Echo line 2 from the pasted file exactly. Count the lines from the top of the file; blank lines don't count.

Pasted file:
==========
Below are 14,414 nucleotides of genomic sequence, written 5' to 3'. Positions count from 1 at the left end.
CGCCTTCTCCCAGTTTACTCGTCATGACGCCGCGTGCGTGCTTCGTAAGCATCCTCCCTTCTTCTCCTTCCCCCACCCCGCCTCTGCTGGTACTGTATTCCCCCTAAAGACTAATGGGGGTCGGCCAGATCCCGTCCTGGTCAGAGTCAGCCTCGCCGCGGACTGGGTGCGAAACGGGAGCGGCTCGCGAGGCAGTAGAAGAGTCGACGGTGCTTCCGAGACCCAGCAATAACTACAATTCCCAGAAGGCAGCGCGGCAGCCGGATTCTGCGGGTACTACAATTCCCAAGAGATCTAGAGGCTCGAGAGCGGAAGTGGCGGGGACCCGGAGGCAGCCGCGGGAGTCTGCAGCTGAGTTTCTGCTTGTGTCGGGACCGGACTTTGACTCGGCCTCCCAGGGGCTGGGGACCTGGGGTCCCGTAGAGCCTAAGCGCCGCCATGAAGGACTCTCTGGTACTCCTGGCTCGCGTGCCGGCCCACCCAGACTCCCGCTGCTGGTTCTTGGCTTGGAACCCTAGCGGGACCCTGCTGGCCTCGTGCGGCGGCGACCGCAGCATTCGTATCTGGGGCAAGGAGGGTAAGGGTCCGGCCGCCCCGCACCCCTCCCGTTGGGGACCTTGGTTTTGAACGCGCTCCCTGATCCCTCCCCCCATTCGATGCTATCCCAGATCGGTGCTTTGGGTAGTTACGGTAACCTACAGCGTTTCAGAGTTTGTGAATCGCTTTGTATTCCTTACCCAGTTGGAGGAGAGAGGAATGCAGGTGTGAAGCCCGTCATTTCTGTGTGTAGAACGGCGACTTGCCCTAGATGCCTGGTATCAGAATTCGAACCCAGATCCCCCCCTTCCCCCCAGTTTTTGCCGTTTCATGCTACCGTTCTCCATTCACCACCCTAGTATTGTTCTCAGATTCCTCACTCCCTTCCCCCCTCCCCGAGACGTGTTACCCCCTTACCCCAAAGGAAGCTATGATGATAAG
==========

CGCCTTCTCCCAGTTTACTCGTCATGACGCCGCGTGCGTGCTTCGTAAGCATCCTCCCTTCTTCTCCTTCCCCCACCCCGCCTCTGCTGGTACTGTATTCCCCCTAAAGACTAATGGGGGTCGGCCAGATCCCGTCCTGGTCAGAGTCAGCCTCGCCGCGGACTGGGTGCGAAACGGGAGCGGCTCGCGAGGCAGTAGAAGAGTCGACGGTGCTTCCGAGACCCAGCAATAACTACAATTCCCAGAAGGCAGCGCGGCAGCCGGATTCTGCGGGTACTACAATTCCCAAGAGATCTAGAGGCTCGAGAGCGGAAGTGGCGGGGACCCGGAGGCAGCCGCGGGAGTCTGCAGCTGAGTTTCTGCTTGTGTCGGGACCGGACTTTGACTCGGCCTCCCAGGGGCTGGGGACCTGGGGTCCCGTAGAGCCTAAGCGCCGCCATGAAGGACTCTCTGGTACTCCTGGCTCGCGTGCCGGCCCACCCAGACTCCCGCTGCTGGTTCTTGGCTTGGAACCCTAGCGGGACCCTGCTGGCCTCGTGCGGCGGCGACCGCAGCATTCGTATCTGGGGCAAGGAGGGTAAGGGTCCGGCCGCCCCGCACCCCTCCCGTTGGGGACCTTGGTTTTGAACGCGCTCCCTGATCCCTCCCCCCATTCGATGCTATCCCAGATCGGTGCTTTGGGTAGTTACGGTAACCTACAGCGTTTCAGAGTTTGTGAATCGCTTTGTATTCCTTACCCAGTTGGAGGAGAGAGGAATGCAGGTGTGAAGCCCGTCATTTCTGTGTGTAGAACGGCGACTTGCCCTAGATGCCTGGTATCAGAATTCGAACCCAGATCCCCCCCTTCCCCCCAGTTTTTGCCGTTTCATGCTACCGTTCTCCATTCACCACCCTAGTATTGTTCTCAGATTCCTCACTCCCTTCCCCCCTCCCCGAGACGTGTTACCCCCTTACCCCAAAGGAAGCTATGATGATAAG